Researchers from the TU Wien’s research unit ‘Security and Privacy’ (Lukas Aumayr and his supervisor Prof. Matteo Maffei), in collaboration with the IMDEA Software Institute (Prof. Pedro Moreno-Sanchez, previously a postdoc at TU Wien) and Purdue University (Prof. Aniket Kate), have developed a protocol that allows for more secure and faster transactions in cryptocurrencies such as Bitcoin.
In cities such as Tokyo, we can now subsist on cryptocurrencies such as Bitcoin. If you only have Bitcoin in your (electronic) wallet, you can buy a coffee, go shopping, take the bus, pay a taxi, or even buy a meal. This may appear strange to some European countries, despite the fact that there are many cryptocurrencies on the market, such as ATM and coinradar (Spanish market), but we are moving steadily toward that model, which may or may not coexist with our bank cards in the future.
The popularity of cryptocurrencies is rapidly growing due to their numerous advantages over traditional payment methods such as Mastercard or Visa. Transactions are typically anonymous, decentralized, and global in nature. However, there is still work to be done in terms of security, privacy, and efficiency. Fraud is possible, users may discover information about other users that should be kept private, the number of transactions is limited, and delays do occur from time to time.
Recognizing these issues, researchers from the IMDEA Software Institute, TU Wien, and Purdue University created an improved protocol. The article that inspired these ideas will be presented at the USENIX Security Symposium 2021, one of the best IT security conferences in the world.
The popularity of cryptocurrencies is increasing very fast. Researchers have jointly developed a protocol that makes more secure and faster transactions in cryptocurrencies like Bitcoin.
The bottleneck of Bitcoin
“It’s long been known that Bitcoin and other blockchain technologies have a scalability issue: there can only be a maximum of ten transactions per second,” Aumayr says. “That’s a small number when compared to credit card companies, which process tens of thousands of transactions per second around the world.” The “Lightning Network”—an additional network of payment channels between blockchain users—is one approach to solving this problem. For example, if two people want to process a large number of transactions in a short period of time, they can exchange payments directly between themselves without each individual transaction being published on the blockchain. Only at the beginning and at the end of this series of transactions is there an official entry in the blockchain.
The apparent privacy gain of the Lightning Network due to off-chain payments isn’t real, as demonstrated by Moreno-other Sanchez’s works. Indeed, Moreno-previous Sanchez’s work has shown that payment intermediaries can learn who pays what to whom. This is a problem that must be addressed before a system like Lightning Network can be widely adopted.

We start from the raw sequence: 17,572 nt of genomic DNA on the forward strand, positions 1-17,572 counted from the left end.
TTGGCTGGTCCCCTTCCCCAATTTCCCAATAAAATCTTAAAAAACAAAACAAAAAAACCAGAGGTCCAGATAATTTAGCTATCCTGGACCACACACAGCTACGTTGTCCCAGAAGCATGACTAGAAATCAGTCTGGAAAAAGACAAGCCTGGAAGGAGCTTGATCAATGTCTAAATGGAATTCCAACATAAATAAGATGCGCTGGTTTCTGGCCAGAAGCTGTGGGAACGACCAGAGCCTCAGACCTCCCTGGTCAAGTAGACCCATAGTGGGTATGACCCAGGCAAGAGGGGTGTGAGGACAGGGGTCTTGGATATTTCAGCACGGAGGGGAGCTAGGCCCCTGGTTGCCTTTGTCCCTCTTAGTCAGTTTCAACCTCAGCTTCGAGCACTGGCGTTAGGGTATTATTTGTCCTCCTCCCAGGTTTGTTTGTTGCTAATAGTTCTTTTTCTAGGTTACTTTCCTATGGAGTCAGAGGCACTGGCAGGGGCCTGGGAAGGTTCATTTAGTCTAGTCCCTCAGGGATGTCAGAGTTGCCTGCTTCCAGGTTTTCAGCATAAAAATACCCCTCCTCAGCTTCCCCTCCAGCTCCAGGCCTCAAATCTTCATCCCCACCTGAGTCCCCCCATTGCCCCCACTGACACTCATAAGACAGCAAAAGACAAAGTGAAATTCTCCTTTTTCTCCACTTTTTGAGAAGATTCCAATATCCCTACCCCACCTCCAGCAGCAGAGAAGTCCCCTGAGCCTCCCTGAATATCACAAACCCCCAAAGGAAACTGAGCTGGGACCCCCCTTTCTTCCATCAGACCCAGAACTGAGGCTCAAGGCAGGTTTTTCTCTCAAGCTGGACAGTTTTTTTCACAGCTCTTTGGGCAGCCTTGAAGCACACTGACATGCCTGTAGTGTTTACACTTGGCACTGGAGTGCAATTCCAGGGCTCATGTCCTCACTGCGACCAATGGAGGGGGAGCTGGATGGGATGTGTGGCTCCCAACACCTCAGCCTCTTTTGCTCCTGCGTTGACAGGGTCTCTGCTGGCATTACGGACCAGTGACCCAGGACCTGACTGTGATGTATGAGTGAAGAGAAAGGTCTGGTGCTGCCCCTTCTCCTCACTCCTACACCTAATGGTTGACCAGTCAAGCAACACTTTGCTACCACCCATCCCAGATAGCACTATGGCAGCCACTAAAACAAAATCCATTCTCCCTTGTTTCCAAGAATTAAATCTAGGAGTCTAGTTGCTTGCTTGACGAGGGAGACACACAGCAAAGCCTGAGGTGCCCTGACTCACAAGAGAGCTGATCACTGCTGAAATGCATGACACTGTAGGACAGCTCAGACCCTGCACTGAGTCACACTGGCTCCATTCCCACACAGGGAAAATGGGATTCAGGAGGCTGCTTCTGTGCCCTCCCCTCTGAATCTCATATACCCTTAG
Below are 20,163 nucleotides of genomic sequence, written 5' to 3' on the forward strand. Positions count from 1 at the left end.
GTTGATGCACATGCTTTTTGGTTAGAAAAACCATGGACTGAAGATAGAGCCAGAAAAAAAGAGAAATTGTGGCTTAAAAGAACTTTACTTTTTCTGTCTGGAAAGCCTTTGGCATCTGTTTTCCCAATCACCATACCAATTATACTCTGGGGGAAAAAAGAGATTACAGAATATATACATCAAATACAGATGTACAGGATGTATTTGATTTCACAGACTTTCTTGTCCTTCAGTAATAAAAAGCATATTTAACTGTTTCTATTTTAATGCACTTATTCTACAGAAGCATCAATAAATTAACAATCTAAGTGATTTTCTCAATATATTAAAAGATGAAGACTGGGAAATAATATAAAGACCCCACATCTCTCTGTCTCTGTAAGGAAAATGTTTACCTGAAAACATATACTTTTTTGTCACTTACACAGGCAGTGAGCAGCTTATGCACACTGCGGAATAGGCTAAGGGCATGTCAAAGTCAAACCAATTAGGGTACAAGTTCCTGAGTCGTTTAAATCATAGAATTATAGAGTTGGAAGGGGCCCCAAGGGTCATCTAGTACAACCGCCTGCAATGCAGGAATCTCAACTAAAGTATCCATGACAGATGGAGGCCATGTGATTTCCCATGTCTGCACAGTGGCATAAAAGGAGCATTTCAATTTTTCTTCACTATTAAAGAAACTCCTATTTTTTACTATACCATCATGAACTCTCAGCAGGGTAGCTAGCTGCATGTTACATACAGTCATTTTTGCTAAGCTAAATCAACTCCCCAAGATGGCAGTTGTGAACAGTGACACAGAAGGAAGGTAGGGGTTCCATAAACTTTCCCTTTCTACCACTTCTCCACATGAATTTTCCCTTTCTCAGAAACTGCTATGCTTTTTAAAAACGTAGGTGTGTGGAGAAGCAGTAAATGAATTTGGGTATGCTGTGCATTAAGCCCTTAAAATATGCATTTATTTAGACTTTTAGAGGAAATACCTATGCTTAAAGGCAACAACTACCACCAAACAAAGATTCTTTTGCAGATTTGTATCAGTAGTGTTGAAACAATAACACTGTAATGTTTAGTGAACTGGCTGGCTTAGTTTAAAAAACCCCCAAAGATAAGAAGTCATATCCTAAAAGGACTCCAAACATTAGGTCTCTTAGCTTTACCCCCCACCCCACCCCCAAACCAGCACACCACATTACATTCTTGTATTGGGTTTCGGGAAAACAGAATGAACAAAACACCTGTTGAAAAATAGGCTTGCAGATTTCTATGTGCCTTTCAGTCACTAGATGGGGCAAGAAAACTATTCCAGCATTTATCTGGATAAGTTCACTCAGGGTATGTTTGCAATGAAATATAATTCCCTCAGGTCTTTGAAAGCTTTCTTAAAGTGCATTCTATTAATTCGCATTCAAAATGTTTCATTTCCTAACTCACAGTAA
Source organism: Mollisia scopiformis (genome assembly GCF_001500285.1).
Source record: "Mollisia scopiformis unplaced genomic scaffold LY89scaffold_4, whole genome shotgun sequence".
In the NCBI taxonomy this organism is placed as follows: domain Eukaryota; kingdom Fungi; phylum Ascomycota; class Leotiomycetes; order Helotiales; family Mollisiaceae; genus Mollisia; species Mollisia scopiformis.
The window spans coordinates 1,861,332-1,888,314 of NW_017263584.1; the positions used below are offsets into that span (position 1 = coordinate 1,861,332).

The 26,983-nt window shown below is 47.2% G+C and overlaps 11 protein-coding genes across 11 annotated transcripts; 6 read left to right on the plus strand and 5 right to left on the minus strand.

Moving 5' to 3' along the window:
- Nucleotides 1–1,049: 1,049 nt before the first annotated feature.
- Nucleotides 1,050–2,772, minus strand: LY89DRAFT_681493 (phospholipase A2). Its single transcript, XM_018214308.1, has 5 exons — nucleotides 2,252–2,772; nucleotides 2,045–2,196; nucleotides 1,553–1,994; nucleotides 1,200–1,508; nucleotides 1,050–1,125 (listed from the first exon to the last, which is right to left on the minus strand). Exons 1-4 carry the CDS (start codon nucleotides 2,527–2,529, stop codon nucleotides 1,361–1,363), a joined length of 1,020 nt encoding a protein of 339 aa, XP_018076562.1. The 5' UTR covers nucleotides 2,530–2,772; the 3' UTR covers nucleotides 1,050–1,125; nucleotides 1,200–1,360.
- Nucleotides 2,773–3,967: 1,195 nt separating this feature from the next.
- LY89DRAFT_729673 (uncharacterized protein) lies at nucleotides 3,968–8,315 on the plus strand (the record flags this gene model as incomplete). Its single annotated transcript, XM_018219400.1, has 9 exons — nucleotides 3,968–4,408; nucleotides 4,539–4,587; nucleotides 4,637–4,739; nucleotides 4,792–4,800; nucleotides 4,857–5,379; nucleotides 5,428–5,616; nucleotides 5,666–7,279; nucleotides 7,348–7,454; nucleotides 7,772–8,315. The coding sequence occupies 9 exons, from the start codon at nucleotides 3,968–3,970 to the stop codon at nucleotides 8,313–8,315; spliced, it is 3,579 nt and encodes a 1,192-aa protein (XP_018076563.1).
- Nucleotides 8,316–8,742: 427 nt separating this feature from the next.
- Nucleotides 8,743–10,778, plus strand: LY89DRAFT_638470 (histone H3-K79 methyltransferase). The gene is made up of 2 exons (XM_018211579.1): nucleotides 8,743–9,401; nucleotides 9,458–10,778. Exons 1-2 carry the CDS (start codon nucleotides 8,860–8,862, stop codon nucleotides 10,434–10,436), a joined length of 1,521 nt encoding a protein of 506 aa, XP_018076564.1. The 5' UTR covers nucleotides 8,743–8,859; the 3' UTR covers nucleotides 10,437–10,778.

The second major issue is that “Furthermore, everyone in this chain is required to contribute a certain amount of money, which is secured as collateral. When a transaction fails, a large sum of money can be held for an extended period of time—the more people involved, the longer it will take “Moreno-Sanchez adds.
Mathematically ruling out vulnerabilities
“This project has advanced the theoretical and practical state of off-chain payments. From a theoretical standpoint, we have provided a formal model of the new payment system, mathematically proving its correctness and security against an adversary. Furthermore, whereas the current Lightning Network requires two rounds of communication between all participants in a payment, Blitz (the new protocol) reduces it to a single round of communication. This is a significant achievement because the Lightning Network and other approaches proposed thus far have all used two rounds, and it was unclear whether we would be able to overcome this barrier “in the words of an IMDEA Software researcher.
“In practice, a single round of communication implies significant benefits in terms of practicality,” Aumayr says. “The money is locked in the first round, then released—or refunded if there are any issues. This could result in an additional day of delay for each user in the chain. The communication chain only needs to be run through once with our protocol.”
Simulation proves practicality
However, it is not only the new protocol’s fundamental logical structure that is important, but also its practicability. As a result, the team simulated how the new technology behaves in a payment channel network in comparison to the previous Lightning network. The benefits of the new protocol became clear: depending on the situation, such as the number of attacks and fraud attempts, the new protocol results in 4 to 33 fewer failed transactions than the conventional Lightning network.
Moreno-Sanchez and Aumayr are working hard to share their findings with Lightning Network developers and other Bitcoin organizations. One of the most appealing features so far is that Blitz is completely backwards compatible with existing technologies and could be deployed immediately as a more secure and faster alternative for off-chain payments.